November 24, 2013, 12:49 

#9 
Senior Member
Alex
Join Date: Jun 2012
Location: Germany
Posts: 1,364
Rep Power: 22 
None of them.
For an external aerodynamics simulation of a vehicle, the only sensible approach is number 1. Dont forget to model the floor as a moving wall. 

November 24, 2013, 13:06 

#10  
Member
Harshal
Join Date: Oct 2013
Posts: 51
Rep Power: 5 
Quote:
Just out of curiosity, if I give inlet velocity in BOTH the simulations and in the 1st take road as moving wall and in second give velocity to the car, would there be any difference in the results ? Thanks, Harshal 

November 27, 2013, 06:37 

#11  
Member
Harshal
Join Date: Oct 2013
Posts: 51
Rep Power: 5 
Quote:
I want to ask you about the moving wall condition. I have created a velocity inlet and given the wind velocity. Now I have defined the road as a moving wall and have given the car velocity to it (which is same as the velocityinlet velocity ). The question is should I select the road (moving wall) as 'relative to adjacent zone' or as 'absolute' velocity ? Thanks, Harshal 

November 27, 2013, 07:26 

#12 
Senior Member
Alex
Join Date: Jun 2012
Location: Germany
Posts: 1,364
Rep Power: 22 
Since you have no moving zones, both options should yield the same result.


November 27, 2013, 07:31 

#13 
Member
Harshal
Join Date: Oct 2013
Posts: 51
Rep Power: 5 

April 10, 2014, 09:06 
Doing multiple simulations for different speeds

#14 
Member
Harshal
Join Date: Oct 2013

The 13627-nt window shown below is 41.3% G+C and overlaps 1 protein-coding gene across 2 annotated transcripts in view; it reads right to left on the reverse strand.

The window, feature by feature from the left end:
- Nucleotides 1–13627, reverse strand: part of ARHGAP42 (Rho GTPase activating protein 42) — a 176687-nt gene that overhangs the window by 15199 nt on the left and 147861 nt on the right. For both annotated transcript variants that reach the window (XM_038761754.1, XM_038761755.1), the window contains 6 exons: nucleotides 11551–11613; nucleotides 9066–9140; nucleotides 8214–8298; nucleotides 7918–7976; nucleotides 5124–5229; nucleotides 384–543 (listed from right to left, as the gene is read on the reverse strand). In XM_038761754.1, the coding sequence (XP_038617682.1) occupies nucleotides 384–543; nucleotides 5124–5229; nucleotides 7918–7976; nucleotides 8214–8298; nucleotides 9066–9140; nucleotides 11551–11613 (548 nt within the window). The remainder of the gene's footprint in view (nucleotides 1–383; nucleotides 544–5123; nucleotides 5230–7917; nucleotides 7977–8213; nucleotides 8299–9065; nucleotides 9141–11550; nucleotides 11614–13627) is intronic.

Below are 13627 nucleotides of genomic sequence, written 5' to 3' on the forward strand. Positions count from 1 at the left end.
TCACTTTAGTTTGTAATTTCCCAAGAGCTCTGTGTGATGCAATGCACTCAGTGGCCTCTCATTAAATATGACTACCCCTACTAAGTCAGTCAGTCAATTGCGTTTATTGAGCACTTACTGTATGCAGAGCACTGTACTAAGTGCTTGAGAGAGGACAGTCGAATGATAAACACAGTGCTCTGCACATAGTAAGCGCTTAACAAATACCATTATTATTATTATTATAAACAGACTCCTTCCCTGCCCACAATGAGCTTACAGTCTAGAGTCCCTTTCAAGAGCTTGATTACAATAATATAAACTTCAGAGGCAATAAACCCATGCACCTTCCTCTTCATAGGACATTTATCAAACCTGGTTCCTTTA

Posts: 51
Rep Power: 5 
Hello all,
I need your help. I have to find out the Cd and Cl values for a car using kepsilon and komega models for multiple speeds (about 15 different speeds). Can some one please tell me how to do that ? Thanks a lot, Harshal 

April 18, 2014, 15:18 
Which area does Fluent take to calculate lift force on a car

#15 
Member
Harshal
Join Date: Oct 2013
Posts: 51
Rep Power: 5 
Hello all,
I wanted to know which area does fluent consider to calculate lift force for a car. From what I found out, the area considered for calculating lift force varies from object to object. So, can someone please tell me how to find out the area, which Fluent uses for calculating lift force on a vehicle. Thanks, Harshal 

April 19, 2014, 06:20 

#16 
Senior Member
Alex
Join Date: Jun 2012
Location: Germany
Posts: 1,364
Rep Power: 22 
The area Fluent uses for calculating coefficients can be found (and changed) in the reference values section.


April 20, 2014, 04:08 

#17  
Member
Harshal
Join Date: Oct 2013
Posts: 51
Rep Power: 5 
Quote:
as far as I know, for the Cd value, the area projected in X direction (frontal area) is considered while for Cl, the area projected in Z direction (car viewed from top) is considered. As these two values are different, I wanted to know which area value to put in the Reference Values. I want to have both, the Cd and the Cl. Harshal 

April 22, 2014, 05:59 

#18 
Senior Member
Alex
Join Date: Jun 2012
Location: Germany
Posts: 1,364
Rep Power: 22 
You could set the area to some specific value (1mē would be quite handy) and multiply the lift and drag coefficients fluent produces by any factor you want.


May 2, 2014, 05:51 
problem with flow domain

#19 
Member
Mansoor Ahmed
Join Date: Apr 2014
Location: Pakistan
Posts: 45
Rep Power: 4 
I m new to fluent.I am doing analysis in fluent.but my domain seems upside down(inverted)
How can i fix it::; kindly help me.. 

August 1, 2014, 06:23 

#20 
Member
Harshal
Join Date: Oct 2013
Posts: 51
Rep Power: 5 
Hello all,
I recently completed my project work. This was my first experience with CFD and I thank you all for your help and guidance. Without your support, it would not have been possible for me to complete this project. Thank You all ! Harshal 

Tags 
boundary conditions, downforce, drag, reference values 
Thread Tools  
Display Modes